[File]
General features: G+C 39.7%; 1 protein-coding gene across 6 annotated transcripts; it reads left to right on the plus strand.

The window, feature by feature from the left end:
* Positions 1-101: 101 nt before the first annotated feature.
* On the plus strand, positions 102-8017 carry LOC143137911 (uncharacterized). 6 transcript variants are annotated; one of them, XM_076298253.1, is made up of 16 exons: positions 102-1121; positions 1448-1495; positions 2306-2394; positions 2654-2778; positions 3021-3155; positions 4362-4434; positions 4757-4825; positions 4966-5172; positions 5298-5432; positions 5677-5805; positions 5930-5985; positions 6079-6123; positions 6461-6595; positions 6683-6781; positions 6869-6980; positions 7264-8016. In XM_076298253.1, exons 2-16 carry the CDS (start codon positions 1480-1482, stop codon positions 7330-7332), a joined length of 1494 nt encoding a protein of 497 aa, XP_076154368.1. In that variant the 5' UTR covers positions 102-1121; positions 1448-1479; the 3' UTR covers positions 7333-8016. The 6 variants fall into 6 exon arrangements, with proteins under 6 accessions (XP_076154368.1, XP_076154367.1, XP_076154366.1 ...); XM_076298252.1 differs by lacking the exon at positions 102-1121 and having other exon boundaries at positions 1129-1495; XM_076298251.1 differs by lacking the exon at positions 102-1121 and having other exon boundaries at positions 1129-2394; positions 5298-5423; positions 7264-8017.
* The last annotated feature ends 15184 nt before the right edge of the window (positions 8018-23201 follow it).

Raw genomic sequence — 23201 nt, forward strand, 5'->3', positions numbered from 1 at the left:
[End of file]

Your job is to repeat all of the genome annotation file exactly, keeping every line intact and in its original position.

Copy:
General features: G+C 39.7%; 1 protein-coding gene across 6 annotated transcripts; it reads left to right on the plus strand.

The window, feature by feature from the left end:
* Positions 1-101: 101 nt before the first annotated feature.
* On the plus strand, positions 102-8017 carry LOC143137911 (uncharacterized). 6 transcript variants are annotated; one of them, XM_076298253.1, is made up of 16 exons: positions 102-1121; positions 1448-1495; positions 2306-2394; positions 2654-2778; positions 3021-3155; positions 4362-4434; positions 4757-4825; positions 4966-5172; positions 5298-5432; positions 5677-5805; positions 5930-5985; positions 6079-6123; positions 6461-6595; positions 6683-6781; positions 6869-6980; positions 7264-8016. In XM_076298253.1, exons 2-16 carry the CDS (start codon positions 1480-1482, stop codon positions 7330-7332), a joined length of 1494 nt encoding a protein of 497 aa, XP_076154368.1. In that variant the 5' UTR covers positions 102-1121; positions 1448-1479; the 3' UTR covers positions 7333-8016. The 6 variants fall into 6 exon arrangements, with proteins under 6 accessions (XP_076154368.1, XP_076154367.1, XP_076154366.1 ...); XM_076298252.1 differs by lacking the exon at positions 102-1121 and having other exon boundaries at positions 1129-1495; XM_076298251.1 differs by lacking the exon at positions 102-1121 and having other exon boundaries at positions 1129-2394; positions 5298-5423; positions 7264-8017.
* The last annotated feature ends 15184 nt before the right edge of the window (positions 8018-23201 follow it).

Raw genomic sequence — 23201 nt, forward strand, 5'->3', positions numbered from 1 at the left: